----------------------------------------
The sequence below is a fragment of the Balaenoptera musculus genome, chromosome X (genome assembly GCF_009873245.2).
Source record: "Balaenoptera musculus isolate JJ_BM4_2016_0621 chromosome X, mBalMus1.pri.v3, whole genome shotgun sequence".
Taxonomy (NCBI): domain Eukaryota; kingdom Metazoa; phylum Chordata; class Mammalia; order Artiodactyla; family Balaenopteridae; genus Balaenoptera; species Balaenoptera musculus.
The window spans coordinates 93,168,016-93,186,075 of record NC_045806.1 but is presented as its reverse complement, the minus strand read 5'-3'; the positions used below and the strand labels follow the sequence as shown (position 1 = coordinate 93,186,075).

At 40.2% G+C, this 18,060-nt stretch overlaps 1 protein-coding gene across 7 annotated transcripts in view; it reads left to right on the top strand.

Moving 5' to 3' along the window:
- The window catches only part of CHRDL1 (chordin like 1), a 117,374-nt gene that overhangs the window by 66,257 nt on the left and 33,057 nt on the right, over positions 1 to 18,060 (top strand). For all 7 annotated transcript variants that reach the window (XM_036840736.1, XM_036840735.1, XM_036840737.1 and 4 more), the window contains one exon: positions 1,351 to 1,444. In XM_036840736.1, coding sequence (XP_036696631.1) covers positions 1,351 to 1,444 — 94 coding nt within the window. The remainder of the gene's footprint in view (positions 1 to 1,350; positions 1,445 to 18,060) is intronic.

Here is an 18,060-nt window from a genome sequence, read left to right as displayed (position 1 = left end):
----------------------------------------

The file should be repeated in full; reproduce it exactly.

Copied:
The sequence below is a fragment of the Balaenoptera musculus genome, chromosome X (genome assembly GCF_009873245.2).
Source record: "Balaenoptera musculus isolate JJ_BM4_2016_0621 chromosome X, mBalMus1.pri.v3, whole genome shotgun sequence".
Taxonomy (NCBI): domain Eukaryota; kingdom Metazoa; phylum Chordata; class Mammalia; order Artiodactyla; family Balaenopteridae; genus Balaenoptera; species Balaenoptera musculus.
The window spans coordinates 93,168,016-93,186,075 of record NC_045806.1 but is presented as its reverse complement, the minus strand read 5'-3'; the positions used below and the strand labels follow the sequence as shown (position 1 = coordinate 93,186,075).

At 40.2% G+C, this 18,060-nt stretch overlaps 1 protein-coding gene across 7 annotated transcripts in view; it reads left to right on the top strand.

Moving 5' to 3' along the window:
- The window catches only part of CHRDL1 (chordin like 1), a 117,374-nt gene that overhangs the window by 66,257 nt on the left and 33,057 nt on the right, over positions 1 to 18,060 (top strand). For all 7 annotated transcript variants that reach the window (XM_036840736.1, XM_036840735.1, XM_036840737.1 and 4 more), the window contains one exon: positions 1,351 to 1,444. In XM_036840736.1, coding sequence (XP_036696631.1) covers positions 1,351 to 1,444 — 94 coding nt within the window. The remainder of the gene's footprint in view (positions 1 to 1,350; positions 1,445 to 18,060) is intronic.

Here is an 18,060-nt window from a genome sequence, read left to right as displayed (position 1 = left end):